Editor’s Note: This is a series of articles written by Switzerland County’s David Hewitt. The articles center on all things ‘outdoors’, from hunting and fishing to woodsmanship. Look for more articles coming in future editions.
Focus behind the shoulder, 10 ring…
The recurve bow holding all of the energy he puts into it. His draw is smooth as he hits anchor, holds for a split second and the cedar arrow is released. It’s flight fast, but still a graceful arch as the solid thump of arrow striking foam follows 20 yards distant. He turns and the grin he wears says it all.
The older fellas in the group congratulate the boy on another great shot as we make our way to the target.
We pull the arrows and call out the scores, his reads two 10’s and the smile returns to his face as more back slapping and “good shots” and accolades are tossed his direction. The kid is meek, quiet, reserved – but with his recurve in hand and arrows launched, his six-foot frame is a little straighter, his shoulders a little more broad.
His whole demeanor changes and the quiet kid in the shadows stands out, even among the more experienced archers at the competition. He is developing a reputation among the ranks of traditionalists and his Dad’s pride swells as the once little boy finds his own niche.
His skills on the target range have far surpassed the old man’s and his 20/20 vision bests his Dad’s by far. What used to be a kid in awe of his pop has now turned into a game of peers. The boy launching arrows down range and hitting the 8’s and 10’s with regularity and his Dad trying to keep up and even the score.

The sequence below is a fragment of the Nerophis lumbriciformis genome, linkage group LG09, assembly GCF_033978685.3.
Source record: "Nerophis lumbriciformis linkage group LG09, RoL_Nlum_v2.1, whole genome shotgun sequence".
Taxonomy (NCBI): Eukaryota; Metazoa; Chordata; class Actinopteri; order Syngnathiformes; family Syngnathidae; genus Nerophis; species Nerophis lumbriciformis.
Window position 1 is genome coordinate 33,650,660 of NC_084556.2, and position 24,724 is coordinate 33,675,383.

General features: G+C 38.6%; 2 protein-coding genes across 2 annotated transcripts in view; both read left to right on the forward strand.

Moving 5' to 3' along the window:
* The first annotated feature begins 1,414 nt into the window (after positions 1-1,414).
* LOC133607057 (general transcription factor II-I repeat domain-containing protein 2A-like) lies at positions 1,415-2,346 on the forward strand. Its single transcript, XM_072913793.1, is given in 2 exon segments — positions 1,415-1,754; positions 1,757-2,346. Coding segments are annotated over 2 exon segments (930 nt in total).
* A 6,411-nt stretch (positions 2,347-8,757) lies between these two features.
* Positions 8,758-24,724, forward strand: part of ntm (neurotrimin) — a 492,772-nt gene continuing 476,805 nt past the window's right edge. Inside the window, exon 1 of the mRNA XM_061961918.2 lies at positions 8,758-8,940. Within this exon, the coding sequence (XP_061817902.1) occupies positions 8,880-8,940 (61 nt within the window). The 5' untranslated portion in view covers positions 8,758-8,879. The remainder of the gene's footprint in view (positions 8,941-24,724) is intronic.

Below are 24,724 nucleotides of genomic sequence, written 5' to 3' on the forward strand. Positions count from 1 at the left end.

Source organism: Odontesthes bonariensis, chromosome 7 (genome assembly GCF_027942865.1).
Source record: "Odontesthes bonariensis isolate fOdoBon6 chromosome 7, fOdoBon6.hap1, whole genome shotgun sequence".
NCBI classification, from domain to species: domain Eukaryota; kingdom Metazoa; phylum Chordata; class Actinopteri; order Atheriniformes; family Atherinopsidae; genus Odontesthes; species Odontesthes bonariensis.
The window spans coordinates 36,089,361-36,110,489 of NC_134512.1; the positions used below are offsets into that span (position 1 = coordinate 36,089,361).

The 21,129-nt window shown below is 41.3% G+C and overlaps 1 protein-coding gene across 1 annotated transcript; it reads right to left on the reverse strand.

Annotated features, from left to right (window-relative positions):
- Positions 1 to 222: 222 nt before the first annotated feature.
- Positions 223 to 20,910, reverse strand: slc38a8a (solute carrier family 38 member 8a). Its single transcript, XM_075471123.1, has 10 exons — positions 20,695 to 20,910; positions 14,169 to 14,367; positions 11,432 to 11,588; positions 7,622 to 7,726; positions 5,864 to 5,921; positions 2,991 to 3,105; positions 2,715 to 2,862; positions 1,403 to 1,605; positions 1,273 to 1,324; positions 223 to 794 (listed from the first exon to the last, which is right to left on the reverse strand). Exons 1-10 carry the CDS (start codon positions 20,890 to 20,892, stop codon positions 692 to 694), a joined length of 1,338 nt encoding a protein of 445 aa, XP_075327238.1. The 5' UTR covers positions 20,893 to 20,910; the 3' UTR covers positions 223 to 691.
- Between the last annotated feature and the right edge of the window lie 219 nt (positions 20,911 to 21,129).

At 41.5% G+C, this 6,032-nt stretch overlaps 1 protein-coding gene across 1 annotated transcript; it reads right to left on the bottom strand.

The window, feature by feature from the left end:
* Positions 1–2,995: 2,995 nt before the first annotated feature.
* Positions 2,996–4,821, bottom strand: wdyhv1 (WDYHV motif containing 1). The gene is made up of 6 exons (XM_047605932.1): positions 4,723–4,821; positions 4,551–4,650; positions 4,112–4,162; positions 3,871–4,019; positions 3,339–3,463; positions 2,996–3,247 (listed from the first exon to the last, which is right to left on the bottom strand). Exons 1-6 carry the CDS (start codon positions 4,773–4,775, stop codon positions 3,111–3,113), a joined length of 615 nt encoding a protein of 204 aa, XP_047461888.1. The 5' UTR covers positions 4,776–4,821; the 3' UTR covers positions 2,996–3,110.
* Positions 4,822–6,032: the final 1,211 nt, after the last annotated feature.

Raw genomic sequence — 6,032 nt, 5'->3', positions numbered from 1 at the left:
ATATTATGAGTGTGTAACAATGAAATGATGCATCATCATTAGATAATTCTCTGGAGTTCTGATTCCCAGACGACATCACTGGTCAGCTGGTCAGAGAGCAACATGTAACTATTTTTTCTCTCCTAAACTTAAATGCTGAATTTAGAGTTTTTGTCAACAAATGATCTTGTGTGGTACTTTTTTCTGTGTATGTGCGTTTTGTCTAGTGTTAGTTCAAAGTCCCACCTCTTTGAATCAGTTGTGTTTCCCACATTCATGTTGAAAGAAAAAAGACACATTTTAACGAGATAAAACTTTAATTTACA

From pats on the head and encouragement after missed shots to joking and ribbing one another as the relationship matures and changes.
I knew it was bound to happen, whether on range or the basketball court where he beats his Dad at both…
The time on the range passes quickly. Time to load up and head back home. The kid wolfs down a couple of burgers on the drive and then dozes off in the passenger seat, still revealing a fragment of childhood left in him. He looks peaceful at rest.
As I drop him off at his mom’s house and drive away, I think about how much he has grown. I think about how I used to drag him to the 3D shoots, a kid-sized longbow and shortened arrows in his hands. I recall watching the tiny shafts bouncing off the targets and the smile that would come across his face when an arrow would actually stick in the side of the foam deer, elk or bear.
How he would soak in the conversation from the other shooters and how he was always made to feel included by the guys at the range. I think about him now and how his shooting skills and manner has earned him the respect of that same group. I think about him being a young man and finding his own way…
The time on the range has passed quickly – too quickly – and I wonder where it has gone and how to get it back.
A friend of mine wrote that the growing up of children is like arrows – both are meant to fly.
– David Hewitt